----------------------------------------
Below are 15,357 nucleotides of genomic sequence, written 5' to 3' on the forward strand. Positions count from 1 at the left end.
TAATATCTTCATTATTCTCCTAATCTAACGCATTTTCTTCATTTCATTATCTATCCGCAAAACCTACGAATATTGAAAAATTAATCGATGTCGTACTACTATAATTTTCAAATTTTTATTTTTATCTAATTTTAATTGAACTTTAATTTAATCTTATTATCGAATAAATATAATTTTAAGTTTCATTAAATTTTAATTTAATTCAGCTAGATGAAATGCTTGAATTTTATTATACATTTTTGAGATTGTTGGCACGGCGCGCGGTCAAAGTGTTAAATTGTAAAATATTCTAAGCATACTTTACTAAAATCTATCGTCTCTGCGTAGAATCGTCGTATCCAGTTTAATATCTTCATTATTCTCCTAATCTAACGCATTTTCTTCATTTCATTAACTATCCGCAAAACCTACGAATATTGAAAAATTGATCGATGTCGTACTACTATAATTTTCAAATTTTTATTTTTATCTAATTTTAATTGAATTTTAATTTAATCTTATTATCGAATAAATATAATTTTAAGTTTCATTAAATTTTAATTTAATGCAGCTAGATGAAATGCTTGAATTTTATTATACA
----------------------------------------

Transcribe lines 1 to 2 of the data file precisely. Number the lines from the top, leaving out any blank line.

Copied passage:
Below are 15,357 nucleotides of genomic sequence, written 5' to 3' on the forward strand. Positions count from 1 at the left end.
TAATATCTTCATTATTCTCCTAATCTAACGCATTTTCTTCATTTCATTATCTATCCGCAAAACCTACGAATATTGAAAAATTAATCGATGTCGTACTACTATAATTTTCAAATTTTTATTTTTATCTAATTTTAATTGAACTTTAATTTAATCTTATTATCGAATAAATATAATTTTAAGTTTCATTAAATTTTAATTTAATTCAGCTAGATGAAATGCTTGAATTTTATTATACATTTTTGAGATTGTTGGCACGGCGCGCGGTCAAAGTGTTAAATTGTAAAATATTCTAAGCATACTTTACTAAAATCTATCGTCTCTGCGTAGAATCGTCGTATCCAGTTTAATATCTTCATTATTCTCCTAATCTAACGCATTTTCTTCATTTCATTAACTATCCGCAAAACCTACGAATATTGAAAAATTGATCGATGTCGTACTACTATAATTTTCAAATTTTTATTTTTATCTAATTTTAATTGAATTTTAATTTAATCTTATTATCGAATAAATATAATTTTAAGTTTCATTAAATTTTAATTTAATGCAGCTAGATGAAATGCTTGAATTTTATTATACA